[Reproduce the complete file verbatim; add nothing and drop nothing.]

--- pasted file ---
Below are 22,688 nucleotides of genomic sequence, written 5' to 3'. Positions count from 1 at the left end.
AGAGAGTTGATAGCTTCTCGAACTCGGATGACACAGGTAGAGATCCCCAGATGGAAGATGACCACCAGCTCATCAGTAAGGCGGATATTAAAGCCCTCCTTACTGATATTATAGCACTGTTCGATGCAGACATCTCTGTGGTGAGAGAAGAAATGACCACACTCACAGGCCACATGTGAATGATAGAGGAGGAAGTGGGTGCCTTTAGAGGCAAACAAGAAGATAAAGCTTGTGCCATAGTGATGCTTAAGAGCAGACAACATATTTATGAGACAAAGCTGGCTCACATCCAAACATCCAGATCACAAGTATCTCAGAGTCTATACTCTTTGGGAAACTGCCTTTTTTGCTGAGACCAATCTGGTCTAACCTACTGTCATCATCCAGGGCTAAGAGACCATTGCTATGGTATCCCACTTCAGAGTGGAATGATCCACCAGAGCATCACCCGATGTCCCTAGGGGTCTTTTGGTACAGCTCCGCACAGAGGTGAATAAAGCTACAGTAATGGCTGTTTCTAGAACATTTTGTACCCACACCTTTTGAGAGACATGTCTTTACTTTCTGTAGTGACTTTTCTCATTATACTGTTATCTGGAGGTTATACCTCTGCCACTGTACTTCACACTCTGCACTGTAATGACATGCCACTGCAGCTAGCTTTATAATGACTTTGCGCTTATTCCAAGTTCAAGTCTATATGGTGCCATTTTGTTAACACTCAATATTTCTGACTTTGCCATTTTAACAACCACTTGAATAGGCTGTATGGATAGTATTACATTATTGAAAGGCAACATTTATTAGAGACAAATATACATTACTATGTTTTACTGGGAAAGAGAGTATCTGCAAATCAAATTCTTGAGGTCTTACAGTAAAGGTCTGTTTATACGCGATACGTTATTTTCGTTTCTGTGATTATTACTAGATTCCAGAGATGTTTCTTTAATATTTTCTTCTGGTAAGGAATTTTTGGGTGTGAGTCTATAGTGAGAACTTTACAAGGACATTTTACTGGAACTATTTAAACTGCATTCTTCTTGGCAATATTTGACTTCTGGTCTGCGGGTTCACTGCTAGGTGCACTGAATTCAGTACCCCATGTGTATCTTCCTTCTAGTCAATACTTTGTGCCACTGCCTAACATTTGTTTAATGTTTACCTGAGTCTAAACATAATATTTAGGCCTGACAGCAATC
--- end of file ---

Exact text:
Below are 22,688 nucleotides of genomic sequence, written 5' to 3'. Positions count from 1 at the left end.
AGAGAGTTGATAGCTTCTCGAACTCGGATGACACAGGTAGAGATCCCCAGATGGAAGATGACCACCAGCTCATCAGTAAGGCGGATATTAAAGCCCTCCTTACTGATATTATAGCACTGTTCGATGCAGACATCTCTGTGGTGAGAGAAGAAATGACCACACTCACAGGCCACATGTGAATGATAGAGGAGGAAGTGGGTGCCTTTAGAGGCAAACAAGAAGATAAAGCTTGTGCCATAGTGATGCTTAAGAGCAGACAACATATTTATGAGACAAAGCTGGCTCACATCCAAACATCCAGATCACAAGTATCTCAGAGTCTATACTCTTTGGGAAACTGCCTTTTTTGCTGAGACCAATCTGGTCTAACCTACTGTCATCATCCAGGGCTAAGAGACCATTGCTATGGTATCCCACTTCAGAGTGGAATGATCCACCAGAGCATCACCCGATGTCCCTAGGGGTCTTTTGGTACAGCTCCGCACAGAGGTGAATAAAGCTACAGTAATGGCTGTTTCTAGAACATTTTGTACCCACACCTTTTGAGAGACATGTCTTTACTTTCTGTAGTGACTTTTCTCATTATACTGTTATCTGGAGGTTATACCTCTGCCACTGTACTTCACACTCTGCACTGTAATGACATGCCACTGCAGCTAGCTTTATAATGACTTTGCGCTTATTCCAAGTTCAAGTCTATATGGTGCCATTTTGTTAACACTCAATATTTCTGACTTTGCCATTTTAACAACCACTTGAATAGGCTGTATGGATAGTATTACATTATTGAAAGGCAACATTTATTAGAGACAAATATACATTACTATGTTTTACTGGGAAAGAGAGTATCTGCAAATCAAATTCTTGAGGTCTTACAGTAAAGGTCTGTTTATACGCGATACGTTATTTTCGTTTCTGTGATTATTACTAGATTCCAGAGATGTTTCTTTAATATTTTCTTCTGGTAAGGAATTTTTGGGTGTGAGTCTATAGTGAGAACTTTACAAGGACATTTTACTGGAACTATTTAAACTGCATTCTTCTTGGCAATATTTGACTTCTGGTCTGCGGGTTCACTGCTAGGTGCACTGAATTCAGTACCCCATGTGTATCTTCCTTCTAGTCAATACTTTGTGCCACTGCCTAACATTTGTTTAATGTTTACCTGAGTCTAAACATAATATTTAGGCCTGACAGCAATC